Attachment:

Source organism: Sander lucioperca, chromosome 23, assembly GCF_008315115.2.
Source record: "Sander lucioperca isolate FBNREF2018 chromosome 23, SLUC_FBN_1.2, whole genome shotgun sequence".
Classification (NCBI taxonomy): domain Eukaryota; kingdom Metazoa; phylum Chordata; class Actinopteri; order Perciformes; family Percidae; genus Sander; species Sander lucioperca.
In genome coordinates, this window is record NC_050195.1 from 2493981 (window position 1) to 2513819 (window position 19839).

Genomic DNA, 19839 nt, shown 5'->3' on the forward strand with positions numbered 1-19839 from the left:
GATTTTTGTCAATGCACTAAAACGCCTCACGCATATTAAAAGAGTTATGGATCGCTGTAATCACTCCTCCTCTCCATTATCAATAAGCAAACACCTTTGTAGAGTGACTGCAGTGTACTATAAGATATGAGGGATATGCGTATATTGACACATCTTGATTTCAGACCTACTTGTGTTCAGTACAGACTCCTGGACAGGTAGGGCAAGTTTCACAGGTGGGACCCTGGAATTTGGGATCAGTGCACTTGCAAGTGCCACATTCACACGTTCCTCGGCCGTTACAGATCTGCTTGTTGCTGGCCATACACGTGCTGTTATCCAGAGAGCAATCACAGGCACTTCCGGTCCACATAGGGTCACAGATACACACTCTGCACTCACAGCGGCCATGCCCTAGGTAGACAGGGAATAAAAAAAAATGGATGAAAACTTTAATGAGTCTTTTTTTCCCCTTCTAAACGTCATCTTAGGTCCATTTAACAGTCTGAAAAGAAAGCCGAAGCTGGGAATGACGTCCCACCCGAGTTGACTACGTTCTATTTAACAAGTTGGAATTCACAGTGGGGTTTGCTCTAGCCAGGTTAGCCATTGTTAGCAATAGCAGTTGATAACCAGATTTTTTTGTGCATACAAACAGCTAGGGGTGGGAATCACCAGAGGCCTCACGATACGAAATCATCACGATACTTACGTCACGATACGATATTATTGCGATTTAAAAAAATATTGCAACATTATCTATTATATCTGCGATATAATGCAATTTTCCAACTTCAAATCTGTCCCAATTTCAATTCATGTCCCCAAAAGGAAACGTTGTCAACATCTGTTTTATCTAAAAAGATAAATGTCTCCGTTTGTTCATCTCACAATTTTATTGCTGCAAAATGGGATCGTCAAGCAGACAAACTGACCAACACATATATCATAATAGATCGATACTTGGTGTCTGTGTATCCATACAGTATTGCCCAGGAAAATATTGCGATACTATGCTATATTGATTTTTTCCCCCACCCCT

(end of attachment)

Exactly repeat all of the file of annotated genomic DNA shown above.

Source organism: Sander lucioperca, chromosome 23, assembly GCF_008315115.2.
Source record: "Sander lucioperca isolate FBNREF2018 chromosome 23, SLUC_FBN_1.2, whole genome shotgun sequence".
Classification (NCBI taxonomy): domain Eukaryota; kingdom Metazoa; phylum Chordata; class Actinopteri; order Perciformes; family Percidae; genus Sander; species Sander lucioperca.
In genome coordinates, this window is record NC_050195.1 from 2493981 (window position 1) to 2513819 (window position 19839).

Genomic DNA, 19839 nt, shown 5'->3' on the forward strand with positions numbered 1-19839 from the left:
GATTTTTGTCAATGCACTAAAACGCCTCACGCATATTAAAAGAGTTATGGATCGCTGTAATCACTCCTCCTCTCCATTATCAATAAGCAAACACCTTTGTAGAGTGACTGCAGTGTACTATAAGATATGAGGGATATGCGTATATTGACACATCTTGATTTCAGACCTACTTGTGTTCAGTACAGACTCCTGGACAGGTAGGGCAAGTTTCACAGGTGGGACCCTGGAATTTGGGATCAGTGCACTTGCAAGTGCCACATTCACACGTTCCTCGGCCGTTACAGATCTGCTTGTTGCTGGCCATACACGTGCTGTTATCCAGAGAGCAATCACAGGCACTTCCGGTCCACATAGGGTCACAGATACACACTCTGCACTCACAGCGGCCATGCCCTAGGTAGACAGGGAATAAAAAAAAATGGATGAAAACTTTAATGAGTCTTTTTTTCCCCTTCTAAACGTCATCTTAGGTCCATTTAACAGTCTGAAAAGAAAGCCGAAGCTGGGAATGACGTCCCACCCGAGTTGACTACGTTCTATTTAACAAGTTGGAATTCACAGTGGGGTTTGCTCTAGCCAGGTTAGCCATTGTTAGCAATAGCAGTTGATAACCAGATTTTTTTGTGCATACAAACAGCTAGGGGTGGGAATCACCAGAGGCCTCACGATACGAAATCATCACGATACTTACGTCACGATACGATATTATTGCGATTTAAAAAAATATTGCAACATTATCTATTATATCTGCGATATAATGCAATTTTCCAACTTCAAATCTGTCCCAATTTCAATTCATGTCCCCAAAAGGAAACGTTGTCAACATCTGTTTTATCTAAAAAGATAAATGTCTCCGTTTGTTCATCTCACAATTTTATTGCTGCAAAATGGGATCGTCAAGCAGACAAACTGACCAACACATATATCATAATAGATCGATACTTGGTGTCTGTGTATCCATACAGTATTGCCCAGGAAAATATTGCGATACTATGCTATATTGATTTTTTCCCCCACCCCT